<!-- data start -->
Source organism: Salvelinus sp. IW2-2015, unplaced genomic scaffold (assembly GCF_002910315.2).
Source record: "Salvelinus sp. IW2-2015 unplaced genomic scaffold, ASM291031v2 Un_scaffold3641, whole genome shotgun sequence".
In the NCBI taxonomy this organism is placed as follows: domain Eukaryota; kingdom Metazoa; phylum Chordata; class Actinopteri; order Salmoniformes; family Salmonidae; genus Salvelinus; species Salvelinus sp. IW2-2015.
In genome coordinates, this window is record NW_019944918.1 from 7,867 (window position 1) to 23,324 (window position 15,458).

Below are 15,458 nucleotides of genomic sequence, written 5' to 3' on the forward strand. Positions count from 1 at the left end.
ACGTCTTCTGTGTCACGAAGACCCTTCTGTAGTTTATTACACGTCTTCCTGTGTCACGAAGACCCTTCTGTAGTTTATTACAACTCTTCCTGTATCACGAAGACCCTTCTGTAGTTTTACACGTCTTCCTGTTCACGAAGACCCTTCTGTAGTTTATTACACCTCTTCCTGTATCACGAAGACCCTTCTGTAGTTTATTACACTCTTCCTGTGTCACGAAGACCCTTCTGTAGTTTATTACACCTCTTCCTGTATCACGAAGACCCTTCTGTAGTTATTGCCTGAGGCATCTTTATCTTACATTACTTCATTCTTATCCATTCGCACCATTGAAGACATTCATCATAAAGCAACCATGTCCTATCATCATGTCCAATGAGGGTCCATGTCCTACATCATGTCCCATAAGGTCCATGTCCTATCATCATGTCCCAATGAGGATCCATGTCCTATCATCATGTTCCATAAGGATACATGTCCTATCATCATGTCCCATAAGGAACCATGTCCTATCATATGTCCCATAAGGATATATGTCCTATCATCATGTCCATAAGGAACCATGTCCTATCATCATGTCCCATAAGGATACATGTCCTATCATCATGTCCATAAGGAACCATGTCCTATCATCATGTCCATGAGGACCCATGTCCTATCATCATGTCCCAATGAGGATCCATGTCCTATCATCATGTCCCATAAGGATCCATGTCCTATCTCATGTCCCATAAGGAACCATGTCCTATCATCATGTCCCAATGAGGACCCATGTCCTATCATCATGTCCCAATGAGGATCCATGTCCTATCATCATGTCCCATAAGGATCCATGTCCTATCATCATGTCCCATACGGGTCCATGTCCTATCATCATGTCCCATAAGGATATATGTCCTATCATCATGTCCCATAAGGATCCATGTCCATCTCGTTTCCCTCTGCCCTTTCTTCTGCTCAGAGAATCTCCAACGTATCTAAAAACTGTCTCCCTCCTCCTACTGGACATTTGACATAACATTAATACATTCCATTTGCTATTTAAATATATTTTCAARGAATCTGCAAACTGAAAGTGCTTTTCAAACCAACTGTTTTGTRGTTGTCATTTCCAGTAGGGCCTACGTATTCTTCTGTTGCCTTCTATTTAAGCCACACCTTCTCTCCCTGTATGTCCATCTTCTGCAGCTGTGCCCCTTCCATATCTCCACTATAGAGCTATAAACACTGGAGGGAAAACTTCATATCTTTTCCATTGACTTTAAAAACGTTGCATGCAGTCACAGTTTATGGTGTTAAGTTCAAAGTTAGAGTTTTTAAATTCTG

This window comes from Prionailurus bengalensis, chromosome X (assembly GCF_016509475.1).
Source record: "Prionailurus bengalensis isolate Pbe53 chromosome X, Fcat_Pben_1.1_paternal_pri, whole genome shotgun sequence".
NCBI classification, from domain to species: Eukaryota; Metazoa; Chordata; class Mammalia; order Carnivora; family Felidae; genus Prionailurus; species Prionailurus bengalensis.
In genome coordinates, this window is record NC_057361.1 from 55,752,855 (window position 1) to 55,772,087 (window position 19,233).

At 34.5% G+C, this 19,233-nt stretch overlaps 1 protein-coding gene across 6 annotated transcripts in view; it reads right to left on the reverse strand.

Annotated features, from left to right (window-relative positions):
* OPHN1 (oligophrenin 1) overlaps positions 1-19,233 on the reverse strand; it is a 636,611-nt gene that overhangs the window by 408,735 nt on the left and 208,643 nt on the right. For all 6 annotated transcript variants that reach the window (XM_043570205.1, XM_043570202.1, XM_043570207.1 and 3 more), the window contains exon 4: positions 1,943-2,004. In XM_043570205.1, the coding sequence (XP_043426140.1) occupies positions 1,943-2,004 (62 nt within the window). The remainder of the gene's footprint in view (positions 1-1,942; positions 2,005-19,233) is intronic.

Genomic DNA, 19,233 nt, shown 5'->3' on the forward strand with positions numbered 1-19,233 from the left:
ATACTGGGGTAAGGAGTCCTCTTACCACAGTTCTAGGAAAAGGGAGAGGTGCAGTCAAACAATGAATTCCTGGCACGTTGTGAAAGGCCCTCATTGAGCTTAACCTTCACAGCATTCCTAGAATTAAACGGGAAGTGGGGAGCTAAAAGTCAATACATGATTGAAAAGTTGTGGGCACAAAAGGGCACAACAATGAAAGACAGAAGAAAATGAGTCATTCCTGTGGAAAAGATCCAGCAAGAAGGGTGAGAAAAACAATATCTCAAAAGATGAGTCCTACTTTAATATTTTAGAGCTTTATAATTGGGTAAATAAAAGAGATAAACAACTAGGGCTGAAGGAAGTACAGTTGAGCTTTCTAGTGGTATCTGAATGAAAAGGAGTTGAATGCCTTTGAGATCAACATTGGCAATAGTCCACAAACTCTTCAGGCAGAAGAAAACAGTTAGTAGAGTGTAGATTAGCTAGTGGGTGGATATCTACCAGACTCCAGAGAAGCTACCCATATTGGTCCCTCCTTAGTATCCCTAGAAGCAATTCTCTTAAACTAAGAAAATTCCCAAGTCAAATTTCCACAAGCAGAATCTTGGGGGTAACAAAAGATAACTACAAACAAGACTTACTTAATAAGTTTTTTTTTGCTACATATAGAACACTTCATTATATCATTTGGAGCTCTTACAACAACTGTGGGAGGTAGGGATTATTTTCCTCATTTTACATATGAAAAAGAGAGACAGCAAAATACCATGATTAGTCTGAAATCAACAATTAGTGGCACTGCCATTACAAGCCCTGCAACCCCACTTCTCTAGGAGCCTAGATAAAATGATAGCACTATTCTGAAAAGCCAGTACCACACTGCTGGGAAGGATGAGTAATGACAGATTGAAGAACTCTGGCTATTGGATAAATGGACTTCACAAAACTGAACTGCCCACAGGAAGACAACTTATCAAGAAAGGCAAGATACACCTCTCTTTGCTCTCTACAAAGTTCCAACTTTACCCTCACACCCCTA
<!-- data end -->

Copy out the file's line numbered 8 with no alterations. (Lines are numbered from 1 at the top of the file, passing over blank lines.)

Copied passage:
Source record: "Prionailurus bengalensis isolate Pbe53 chromosome X, Fcat_Pben_1.1_paternal_pri, whole genome shotgun sequence".